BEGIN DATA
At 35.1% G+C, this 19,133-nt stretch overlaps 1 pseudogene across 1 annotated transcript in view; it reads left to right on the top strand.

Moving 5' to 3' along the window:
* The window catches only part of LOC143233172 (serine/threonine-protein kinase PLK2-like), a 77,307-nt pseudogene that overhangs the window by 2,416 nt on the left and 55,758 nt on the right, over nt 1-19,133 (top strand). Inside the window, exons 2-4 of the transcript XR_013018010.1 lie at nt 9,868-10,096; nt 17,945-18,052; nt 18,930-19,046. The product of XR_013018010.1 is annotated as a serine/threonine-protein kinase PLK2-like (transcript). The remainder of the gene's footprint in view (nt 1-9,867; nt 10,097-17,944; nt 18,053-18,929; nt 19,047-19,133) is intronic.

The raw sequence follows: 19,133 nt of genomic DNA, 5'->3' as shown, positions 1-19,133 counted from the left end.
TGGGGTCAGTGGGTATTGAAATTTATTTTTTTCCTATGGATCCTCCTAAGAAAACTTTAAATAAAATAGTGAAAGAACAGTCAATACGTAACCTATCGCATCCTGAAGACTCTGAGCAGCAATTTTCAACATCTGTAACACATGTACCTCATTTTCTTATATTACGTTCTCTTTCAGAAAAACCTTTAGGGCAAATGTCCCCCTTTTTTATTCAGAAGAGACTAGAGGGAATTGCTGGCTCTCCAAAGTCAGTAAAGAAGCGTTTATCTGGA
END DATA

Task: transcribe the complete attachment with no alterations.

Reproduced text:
At 35.1% G+C, this 19,133-nt stretch overlaps 1 pseudogene across 1 annotated transcript in view; it reads left to right on the top strand.

Moving 5' to 3' along the window:
* The window catches only part of LOC143233172 (serine/threonine-protein kinase PLK2-like), a 77,307-nt pseudogene that overhangs the window by 2,416 nt on the left and 55,758 nt on the right, over nt 1-19,133 (top strand). Inside the window, exons 2-4 of the transcript XR_013018010.1 lie at nt 9,868-10,096; nt 17,945-18,052; nt 18,930-19,046. The product of XR_013018010.1 is annotated as a serine/threonine-protein kinase PLK2-like (transcript). The remainder of the gene's footprint in view (nt 1-9,867; nt 10,097-17,944; nt 18,053-18,929; nt 19,047-19,133) is intronic.

The raw sequence follows: 19,133 nt of genomic DNA, 5'->3' as shown, positions 1-19,133 counted from the left end.
TGGGGTCAGTGGGTATTGAAATTTATTTTTTTCCTATGGATCCTCCTAAGAAAACTTTAAATAAAATAGTGAAAGAACAGTCAATACGTAACCTATCGCATCCTGAAGACTCTGAGCAGCAATTTTCAACATCTGTAACACATGTACCTCATTTTCTTATATTACGTTCTCTTTCAGAAAAACCTTTAGGGCAAATGTCCCCCTTTTTTATTCAGAAGAGACTAGAGGGAATTGCTGGCTCTCCAAAGTCAGTAAAGAAGCGTTTATCTGGA